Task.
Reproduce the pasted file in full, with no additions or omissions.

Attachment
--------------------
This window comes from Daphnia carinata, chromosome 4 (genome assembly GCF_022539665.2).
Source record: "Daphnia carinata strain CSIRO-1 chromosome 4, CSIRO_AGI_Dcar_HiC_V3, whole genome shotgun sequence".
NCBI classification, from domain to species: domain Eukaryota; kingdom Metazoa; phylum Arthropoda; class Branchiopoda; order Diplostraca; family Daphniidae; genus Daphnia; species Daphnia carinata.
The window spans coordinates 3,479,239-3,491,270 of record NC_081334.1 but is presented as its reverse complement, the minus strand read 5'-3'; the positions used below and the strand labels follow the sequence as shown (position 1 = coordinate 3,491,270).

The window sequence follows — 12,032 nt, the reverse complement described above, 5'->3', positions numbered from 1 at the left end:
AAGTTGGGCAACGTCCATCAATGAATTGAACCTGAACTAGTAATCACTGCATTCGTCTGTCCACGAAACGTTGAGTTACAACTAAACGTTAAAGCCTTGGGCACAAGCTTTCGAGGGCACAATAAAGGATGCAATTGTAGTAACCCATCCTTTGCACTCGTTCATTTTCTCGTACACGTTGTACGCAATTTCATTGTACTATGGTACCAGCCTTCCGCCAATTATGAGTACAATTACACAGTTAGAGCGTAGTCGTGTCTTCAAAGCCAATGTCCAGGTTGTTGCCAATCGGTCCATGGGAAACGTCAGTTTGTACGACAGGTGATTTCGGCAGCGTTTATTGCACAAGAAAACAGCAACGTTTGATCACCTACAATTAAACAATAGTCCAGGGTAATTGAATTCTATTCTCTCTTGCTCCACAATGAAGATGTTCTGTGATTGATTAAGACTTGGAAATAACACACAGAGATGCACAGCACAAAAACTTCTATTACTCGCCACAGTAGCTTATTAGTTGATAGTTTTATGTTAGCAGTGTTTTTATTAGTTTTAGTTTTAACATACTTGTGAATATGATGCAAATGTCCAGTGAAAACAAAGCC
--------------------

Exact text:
This window comes from Daphnia carinata, chromosome 4 (genome assembly GCF_022539665.2).
Source record: "Daphnia carinata strain CSIRO-1 chromosome 4, CSIRO_AGI_Dcar_HiC_V3, whole genome shotgun sequence".
NCBI classification, from domain to species: domain Eukaryota; kingdom Metazoa; phylum Arthropoda; class Branchiopoda; order Diplostraca; family Daphniidae; genus Daphnia; species Daphnia carinata.
The window spans coordinates 3,479,239-3,491,270 of record NC_081334.1 but is presented as its reverse complement, the minus strand read 5'-3'; the positions used below and the strand labels follow the sequence as shown (position 1 = coordinate 3,491,270).

The window sequence follows — 12,032 nt, the reverse complement described above, 5'->3', positions numbered from 1 at the left end:
AAGTTGGGCAACGTCCATCAATGAATTGAACCTGAACTAGTAATCACTGCATTCGTCTGTCCACGAAACGTTGAGTTACAACTAAACGTTAAAGCCTTGGGCACAAGCTTTCGAGGGCACAATAAAGGATGCAATTGTAGTAACCCATCCTTTGCACTCGTTCATTTTCTCGTACACGTTGTACGCAATTTCATTGTACTATGGTACCAGCCTTCCGCCAATTATGAGTACAATTACACAGTTAGAGCGTAGTCGTGTCTTCAAAGCCAATGTCCAGGTTGTTGCCAATCGGTCCATGGGAAACGTCAGTTTGTACGACAGGTGATTTCGGCAGCGTTTATTGCACAAGAAAACAGCAACGTTTGATCACCTACAATTAAACAATAGTCCAGGGTAATTGAATTCTATTCTCTCTTGCTCCACAATGAAGATGTTCTGTGATTGATTAAGACTTGGAAATAACACACAGAGATGCACAGCACAAAAACTTCTATTACTCGCCACAGTAGCTTATTAGTTGATAGTTTTATGTTAGCAGTGTTTTTATTAGTTTTAGTTTTAACATACTTGTGAATATGATGCAAATGTCCAGTGAAAACAAAGCC